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Nat Genet. 2018 Apr;50(4):538-548. doi: 10.1038/s41588-018-0092-1. Epub 2018 Apr 9.

Transcriptome-wide association study of schizophrenia and chromatin activity yields mechanistic disease insights.

Author information

1
Department of Epidemiology, Harvard T.H. Chan School of Public Health, Boston, MA, USA. alexander_gusev@dfci.harvard.edu.
2
Program in Medical and Population Genetics, Broad Institute of MIT and Harvard, Cambridge, MA, USA. alexander_gusev@dfci.harvard.edu.
3
Dana-Farber Cancer Institute, Harvard Medical School, Boston, MA, USA. alexander_gusev@dfci.harvard.edu.
4
Department of Pathology and Lab Medicine, David Geffen School of Medicine, University of California, Los Angeles, Los Angeles, CA, USA.
5
Center for Autism Research and Treatment, Semel Institute, David Geffen School of Medicine, University of California Los Angeles, Los Angeles, CA, USA.
6
Department of Neurology, David Geffen School of Medicine, University of California, Los Angeles, Los Angeles, CA, USA.
7
Center for Human Disease Modeling, Duke University Medical Center, Durham, NC, USA.
8
Department of Epidemiology, Harvard T.H. Chan School of Public Health, Boston, MA, USA.
9
Program in Medical and Population Genetics, Broad Institute of MIT and Harvard, Cambridge, MA, USA.
10
Department of Mathematics, Massachusetts Institute of Technology, Cambridge, MA, USA.
11
Department of Computer Science, Harvard University, Cambridge, MA, USA.
12
Center for Genomic and Computational Biology, Duke University, Durham, NC, USA.
13
Department of Pediatrics, Division of Medical Genetics, Duke University Medical Center, Durham, NC, USA.
14
Department of Genetics, Harvard Medical School, Boston, MA, USA.
15
Stanley Center for Psychiatric Research, Broad Institute of MIT and Harvard, Cambridge, MA, USA.
16
Analytic and Translational Genetics Unit, Massachusetts General Hospital and Harvard Medical School, Boston, MA, USA.
17
Department of Psychiatry, Brain Center Rudolf Magnus, University Medical Center Utrecht, Utrecht, the Netherlands.
18
MRC Centre for Psychiatric Genetics and Genomics, Cardiff University, Cardiff, UK.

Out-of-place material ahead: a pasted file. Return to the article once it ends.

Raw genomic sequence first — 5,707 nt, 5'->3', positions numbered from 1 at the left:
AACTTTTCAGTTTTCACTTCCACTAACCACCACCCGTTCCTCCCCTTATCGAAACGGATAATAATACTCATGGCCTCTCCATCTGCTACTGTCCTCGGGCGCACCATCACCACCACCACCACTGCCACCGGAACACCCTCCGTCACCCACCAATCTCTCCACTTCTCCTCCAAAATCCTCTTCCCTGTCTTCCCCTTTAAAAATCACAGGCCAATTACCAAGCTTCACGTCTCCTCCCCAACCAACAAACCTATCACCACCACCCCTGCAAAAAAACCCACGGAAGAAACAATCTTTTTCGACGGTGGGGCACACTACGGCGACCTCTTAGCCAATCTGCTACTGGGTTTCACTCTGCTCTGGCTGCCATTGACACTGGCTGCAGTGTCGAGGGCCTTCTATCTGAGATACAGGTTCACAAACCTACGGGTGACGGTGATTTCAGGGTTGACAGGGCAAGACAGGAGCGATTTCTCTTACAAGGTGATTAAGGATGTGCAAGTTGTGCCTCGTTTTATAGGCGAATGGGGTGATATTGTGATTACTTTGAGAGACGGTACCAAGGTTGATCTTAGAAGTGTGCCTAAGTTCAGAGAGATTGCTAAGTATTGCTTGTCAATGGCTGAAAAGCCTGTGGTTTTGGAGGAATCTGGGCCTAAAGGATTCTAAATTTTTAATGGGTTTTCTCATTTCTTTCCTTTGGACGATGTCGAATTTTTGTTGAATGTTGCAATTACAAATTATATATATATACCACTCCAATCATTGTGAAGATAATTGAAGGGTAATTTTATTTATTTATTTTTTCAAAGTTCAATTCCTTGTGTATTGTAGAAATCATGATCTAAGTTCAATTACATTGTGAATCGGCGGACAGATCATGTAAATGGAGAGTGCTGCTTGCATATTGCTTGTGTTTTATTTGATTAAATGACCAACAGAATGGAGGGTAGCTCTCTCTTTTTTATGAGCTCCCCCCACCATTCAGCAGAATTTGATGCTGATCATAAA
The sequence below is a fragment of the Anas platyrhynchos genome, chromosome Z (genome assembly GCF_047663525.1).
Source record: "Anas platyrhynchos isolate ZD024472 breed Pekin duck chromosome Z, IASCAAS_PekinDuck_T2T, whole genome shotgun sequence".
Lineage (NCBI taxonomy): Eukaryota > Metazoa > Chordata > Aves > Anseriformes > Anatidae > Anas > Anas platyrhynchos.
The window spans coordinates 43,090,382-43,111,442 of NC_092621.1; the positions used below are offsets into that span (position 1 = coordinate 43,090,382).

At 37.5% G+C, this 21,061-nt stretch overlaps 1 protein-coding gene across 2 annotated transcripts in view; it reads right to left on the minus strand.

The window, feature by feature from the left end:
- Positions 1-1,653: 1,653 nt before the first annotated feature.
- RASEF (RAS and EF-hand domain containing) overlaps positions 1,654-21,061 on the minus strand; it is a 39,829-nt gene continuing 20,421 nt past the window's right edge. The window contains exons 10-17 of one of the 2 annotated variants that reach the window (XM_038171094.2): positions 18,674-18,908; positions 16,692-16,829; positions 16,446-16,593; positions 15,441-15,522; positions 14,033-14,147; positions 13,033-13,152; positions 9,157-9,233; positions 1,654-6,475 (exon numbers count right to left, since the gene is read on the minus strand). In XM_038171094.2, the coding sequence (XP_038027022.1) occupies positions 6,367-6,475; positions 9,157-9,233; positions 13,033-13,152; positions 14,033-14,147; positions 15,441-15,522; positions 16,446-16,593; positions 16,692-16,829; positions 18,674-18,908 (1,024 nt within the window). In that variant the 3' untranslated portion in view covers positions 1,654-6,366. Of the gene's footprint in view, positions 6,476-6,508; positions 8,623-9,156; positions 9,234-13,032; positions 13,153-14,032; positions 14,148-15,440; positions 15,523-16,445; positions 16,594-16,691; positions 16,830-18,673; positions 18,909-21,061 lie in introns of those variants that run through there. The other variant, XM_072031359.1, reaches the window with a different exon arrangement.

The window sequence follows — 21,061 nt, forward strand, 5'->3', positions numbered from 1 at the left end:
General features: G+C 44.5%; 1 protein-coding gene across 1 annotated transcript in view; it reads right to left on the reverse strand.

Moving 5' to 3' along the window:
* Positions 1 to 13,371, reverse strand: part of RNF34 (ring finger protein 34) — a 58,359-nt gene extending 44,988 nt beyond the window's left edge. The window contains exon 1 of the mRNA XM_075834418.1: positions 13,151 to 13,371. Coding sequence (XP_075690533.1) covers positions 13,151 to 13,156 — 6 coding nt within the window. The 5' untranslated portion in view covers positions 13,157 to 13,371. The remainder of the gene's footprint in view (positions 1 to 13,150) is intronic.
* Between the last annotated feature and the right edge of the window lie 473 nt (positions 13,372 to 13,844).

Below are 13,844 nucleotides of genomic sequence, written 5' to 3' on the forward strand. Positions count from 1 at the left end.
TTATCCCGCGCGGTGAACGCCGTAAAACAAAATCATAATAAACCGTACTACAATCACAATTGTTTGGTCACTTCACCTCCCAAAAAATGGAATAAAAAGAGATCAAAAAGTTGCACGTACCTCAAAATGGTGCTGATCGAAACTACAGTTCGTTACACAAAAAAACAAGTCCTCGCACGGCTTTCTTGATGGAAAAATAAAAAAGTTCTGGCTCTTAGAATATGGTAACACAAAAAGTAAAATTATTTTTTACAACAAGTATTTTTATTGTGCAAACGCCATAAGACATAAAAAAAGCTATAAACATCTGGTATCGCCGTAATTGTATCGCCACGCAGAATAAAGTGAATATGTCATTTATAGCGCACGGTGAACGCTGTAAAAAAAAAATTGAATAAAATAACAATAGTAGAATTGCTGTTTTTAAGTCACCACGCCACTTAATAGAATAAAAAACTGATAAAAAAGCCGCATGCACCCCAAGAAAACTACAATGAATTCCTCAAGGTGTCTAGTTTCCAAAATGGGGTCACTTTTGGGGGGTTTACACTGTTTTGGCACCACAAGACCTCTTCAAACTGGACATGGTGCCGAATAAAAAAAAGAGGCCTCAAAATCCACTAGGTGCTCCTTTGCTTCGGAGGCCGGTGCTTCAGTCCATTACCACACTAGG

19
Department of Human Genetics, David Geffen School of Medicine, University of California Los Angeles, CA, USA.
20
Program in Neurobehavioral Genetics, Semel Institute, David Geffen School of Medicine, University of California, Los Angeles, Los Angeles, CA, USA.
21
Departments of Genetics and Psychiatry, University of North Carolina, Chapel Hill, NC, USA.
22
Department of Medical Epidemiology and Biostatistics, Karolinska Institutet, Stockholm, Sweden.
23
Department of Pathology and Lab Medicine, David Geffen School of Medicine, University of California, Los Angeles, Los Angeles, CA, USA. pasaniuc@ucla.edu.
24
Department of Human Genetics, David Geffen School of Medicine, University of California Los Angeles, CA, USA. pasaniuc@ucla.edu.
25
Department of Epidemiology, Harvard T.H. Chan School of Public Health, Boston, MA, USA. aprice@hsph.harvard.edu.
26
Program in Medical and Population Genetics, Broad Institute of MIT and Harvard, Cambridge, MA, USA. aprice@hsph.harvard.edu.

Abstract

Genome-wide association studies (GWAS) have identified over 100 risk loci for schizophrenia, but the causal mechanisms remain largely unknown. We performed a transcriptome-wide association study (TWAS) integrating a schizophrenia GWAS of 79,845 individuals from the Psychiatric Genomics Consortium with expression data from brain, blood, and adipose tissues across 3,693 primarily control individuals. We identified 157 TWAS-significant genes, of which 35 did not overlap a known GWAS locus. Of these 157 genes, 42 were associated with specific chromatin features measured in independent samples, thus highlighting potential regulatory targets for follow-up. Suppression of one identified susceptibility gene, mapk3, in zebrafish showed a significant effect on neurodevelopmental phenotypes. Expression and splicing from the brain captured most of the TWAS effect across all genes. This large-scale connection of associations to target genes, tissues, and regulatory features is an essential step in moving toward a mechanistic understanding of GWAS.

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